Jump to content

Jenny44: citalopram withdrawal symptoms


Jenny44

Recommended Posts

Hi all hope you are all managing OK with your withdrawal. 

I was on Citalopram for a year (Apr 17 to May 18). After a year I felt I was at a point  where I thought I could manage without the drugs. I felt great snd full of positive energy and motivation so decided to stop.

Saw my GP who said I could come off without tapering. Didnt feel too bad initially. Didn't have any of the nausea or brain zaps that some people report. However 2 months on and I just feel angry irratable and tearful. Also have vivid dreams. Lost all the initial motivation and energetic feelings I had when I stopped. Is this normal? At the time when I went to see My GP, he prescribed me two months worth to keep in case I wanted to go back on. Tempted to do so but in my heart I feel it would be wrong to do that as I really do not want to be dependent on SSRIs for life. Have been on other antidepressants in past but not experienced the irratability like this. Does it get easier? Do these feelings eventually stabilise and if so how long may I have to ride them out? 

Citelopram 20mg (Apr 17 to Apr May 17)

Withdrew May without tapering as advised by GP

Link to comment
  • ChessieCat changed the title to Jenny44: citalopram withdrawal symptoms
  • Moderator Emeritus

Hello, Jenny44, and welcome to SA.

 

Citalopram, like other psychiatric drugs, requires a slow taper to avoid or minimize the withdrawal symptoms you are now experiencing.  Anger, crying, vivid dreams and lack of

motivation are all common withdrawal symptoms resulting from a cold turkey cessation of the drug.

 

To help you understand the symptoms you are experiencing, here is some information on withdrawal.  These drugs alter the architecture of the brain, and the time necessary to heal the brain and return to homeostasis is, unfortunately, impossible to predict.  
 
 
 

 

When we take medications, the CNS (central nervous system) responds by making changes over the months and years we take the drug(s). When the medication is discontinued, the CNS has to undo all the changes it made. Rebuilding the neurotransmitter production and reactivating the receptor and transporter cells takes time -- during that rebuilding process symptoms occur.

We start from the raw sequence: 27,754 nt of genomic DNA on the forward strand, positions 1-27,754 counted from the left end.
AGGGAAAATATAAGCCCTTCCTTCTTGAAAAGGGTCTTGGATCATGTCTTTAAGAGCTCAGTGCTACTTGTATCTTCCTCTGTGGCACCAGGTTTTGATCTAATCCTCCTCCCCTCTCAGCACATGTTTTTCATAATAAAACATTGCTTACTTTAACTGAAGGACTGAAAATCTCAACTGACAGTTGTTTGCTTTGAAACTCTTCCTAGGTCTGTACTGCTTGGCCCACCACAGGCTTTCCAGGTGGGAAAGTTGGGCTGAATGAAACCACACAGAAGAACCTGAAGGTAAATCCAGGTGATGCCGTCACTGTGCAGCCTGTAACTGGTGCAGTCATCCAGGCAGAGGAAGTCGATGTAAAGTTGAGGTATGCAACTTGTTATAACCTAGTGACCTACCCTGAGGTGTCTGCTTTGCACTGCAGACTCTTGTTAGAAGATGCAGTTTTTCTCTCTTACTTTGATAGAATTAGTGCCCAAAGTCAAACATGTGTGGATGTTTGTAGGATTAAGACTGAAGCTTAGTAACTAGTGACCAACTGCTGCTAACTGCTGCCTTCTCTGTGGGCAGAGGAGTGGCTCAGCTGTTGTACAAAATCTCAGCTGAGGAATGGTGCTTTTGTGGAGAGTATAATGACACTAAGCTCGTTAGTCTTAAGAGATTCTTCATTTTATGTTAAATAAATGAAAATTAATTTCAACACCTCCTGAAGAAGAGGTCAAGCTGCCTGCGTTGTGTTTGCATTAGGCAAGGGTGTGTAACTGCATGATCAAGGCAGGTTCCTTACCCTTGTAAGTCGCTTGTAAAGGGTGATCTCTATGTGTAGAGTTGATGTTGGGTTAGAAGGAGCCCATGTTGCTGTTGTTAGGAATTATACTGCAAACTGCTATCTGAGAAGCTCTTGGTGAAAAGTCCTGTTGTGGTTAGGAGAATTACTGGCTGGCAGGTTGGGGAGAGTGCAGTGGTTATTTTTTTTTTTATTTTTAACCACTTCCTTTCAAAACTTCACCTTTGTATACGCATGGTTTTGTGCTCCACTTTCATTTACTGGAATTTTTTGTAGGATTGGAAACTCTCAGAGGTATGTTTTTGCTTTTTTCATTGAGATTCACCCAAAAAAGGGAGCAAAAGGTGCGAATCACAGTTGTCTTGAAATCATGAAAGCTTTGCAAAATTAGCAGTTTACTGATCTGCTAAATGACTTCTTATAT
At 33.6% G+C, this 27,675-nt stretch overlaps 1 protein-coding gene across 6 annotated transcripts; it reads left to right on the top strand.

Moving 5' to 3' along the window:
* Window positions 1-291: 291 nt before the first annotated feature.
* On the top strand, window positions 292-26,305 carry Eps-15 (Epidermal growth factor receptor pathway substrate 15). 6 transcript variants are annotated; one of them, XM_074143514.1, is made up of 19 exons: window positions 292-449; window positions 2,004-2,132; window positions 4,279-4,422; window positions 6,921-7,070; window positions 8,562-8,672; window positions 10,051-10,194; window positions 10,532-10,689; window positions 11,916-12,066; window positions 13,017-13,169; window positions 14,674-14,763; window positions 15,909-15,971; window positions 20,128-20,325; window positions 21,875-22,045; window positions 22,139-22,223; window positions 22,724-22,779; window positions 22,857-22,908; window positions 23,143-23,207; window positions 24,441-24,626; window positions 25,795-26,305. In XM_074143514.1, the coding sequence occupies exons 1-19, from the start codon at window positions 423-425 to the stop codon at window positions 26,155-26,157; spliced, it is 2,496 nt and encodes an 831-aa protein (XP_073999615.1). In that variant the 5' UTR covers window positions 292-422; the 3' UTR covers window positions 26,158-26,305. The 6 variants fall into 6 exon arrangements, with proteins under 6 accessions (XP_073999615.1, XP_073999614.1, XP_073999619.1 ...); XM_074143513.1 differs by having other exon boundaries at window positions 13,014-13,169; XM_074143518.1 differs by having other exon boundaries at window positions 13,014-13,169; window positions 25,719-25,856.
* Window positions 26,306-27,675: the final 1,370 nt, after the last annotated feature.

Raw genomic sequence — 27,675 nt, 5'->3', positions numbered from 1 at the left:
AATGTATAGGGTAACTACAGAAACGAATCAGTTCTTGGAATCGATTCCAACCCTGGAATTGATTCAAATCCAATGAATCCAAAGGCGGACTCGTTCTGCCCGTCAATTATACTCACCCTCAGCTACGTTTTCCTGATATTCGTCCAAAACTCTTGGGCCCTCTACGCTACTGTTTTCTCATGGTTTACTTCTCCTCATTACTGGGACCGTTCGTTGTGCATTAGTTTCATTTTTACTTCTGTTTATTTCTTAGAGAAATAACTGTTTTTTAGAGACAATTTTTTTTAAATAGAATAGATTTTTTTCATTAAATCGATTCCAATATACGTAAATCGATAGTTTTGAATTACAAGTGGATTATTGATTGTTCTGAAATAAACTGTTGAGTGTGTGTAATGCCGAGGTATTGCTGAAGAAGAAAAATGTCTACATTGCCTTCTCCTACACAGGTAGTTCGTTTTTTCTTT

Reinstatement of a very small dose of the original drug is the only known way to help alleviate withdrawal syndrome.  The only other alternative is to try and wait out the symptoms and manage as best you can until your central nervous system returns to homeostasis.  Unfortunately, as I said earlier, no one can give you an exact timeline as to when you will start feeling better and while some do recover relatively easily, for others it can take many months or longer.  Please read:
 
About reinstating and stabilizing to reduce withdrawal symptoms. -- at least the first page of the topic
 
Reinstatement isn’t a guarantee of diminished symptoms for everyone, but it’s the best tactic available.  You’re still in the time period where reinstatement predictably works, up to three months after last dose or dose reduction.  We usually suggest a much smaller reinstatement dose than your last dose.  These drugs are strong, and reinstating it is better to start with a small amount and increase of symptoms remain unbearable. Do not reinstate the full 20mg.  If you take too much it may be too much for your brain and can cause you become unstable.  Sometimes it can be hard to regain stability after this happens.  I would suggest a reinstatement of 1 or 2mg.  
 
The following link explains how to make nonstandard doses.
 
 
It takes about 4 days for a dose change to get to full state in the blood and a bit longer for it to register in the brain.  Please Keep Notes on Paper so that we can tell if reinstating is working.
 
Once you have stabilized (which can take several months) you can taper the reinstated dosage down at a 10% per month rate.  So you do not have to be on these drugs for life.

I understand your desire to be off the drug.  Ultimately the choice whether to reinstate is yours, but thought I should bring this possibility to your attention so that you can make the best decision regarding your health and well-being.  Please let us know what you decide and how you are doing.
 
 
 
 

 
 

 

 

 

 

Gridley Introduction

 

Lexapro 20 mg since 2004.  Begin Brassmonkey Slide Taper Jan. 2017.   

End 2017 year 1 of taper at 9.25mg 

End 2018 year 2 of taper at 4.1mg

End 2019 year 3 of taper at 1.0mg  

Oct. 30, 2020  Jump to zero from 0.025mg.  Current dose: 0.000mg

3 year, 10 month taper is 100% complete.

 

Ativan 1 mg to 1.875mg 1986-2020, two CT's and reinstatements

Nov. 2020, 7-week Ativan-Valium crossover to 18.75mg Valium

Feb. 2021, begin 10%/4 week taper of 18.75mg Valium 

End 2021  year 1 of Valium taper at 6mg

End 2022 year 2 of Valium taper at 2.75mg 

End 2023 year 3 of Valium taper at 1mg

Jan. 24, 2024: Hold at 1mg and shift to Imipramine taper.

Taper is 95% complete.

 

Imipramine 75 mg daily since 1986.  Jan.-Sept. 2016 tapered to 14.4mg  

March 22, 2022: Begin 10%/4 week taper

Aug. 5, 2022: hold at 9.5mg and shift to Valium taper

Jan. 24, 2024: Resume Imipramine taper.  Current dose as of Feb. 22: 7.6mg

Taper is 90% complete.  

  

Supplements: multiple, quercetin, omega-3, vitamins C, E and D3, magnesium glycinate, probiotics, zinc, melatonin .3mg, anti-candida, iron, serrapeptase, nattokinase


I am not a medical professional and this is not medical advice but simply information based on my own experience, as well as other members who have survived these drugs.

Link to comment

Create an account or sign in to comment

You need to be a member in order to leave a comment

Create an account

Sign up for a new account in our community. It's easy!

Register a new account

Sign in

Already have an account? Sign in here.

Sign In Now
×
×
  • Create New...

Important Information

Terms of Use Privacy Policy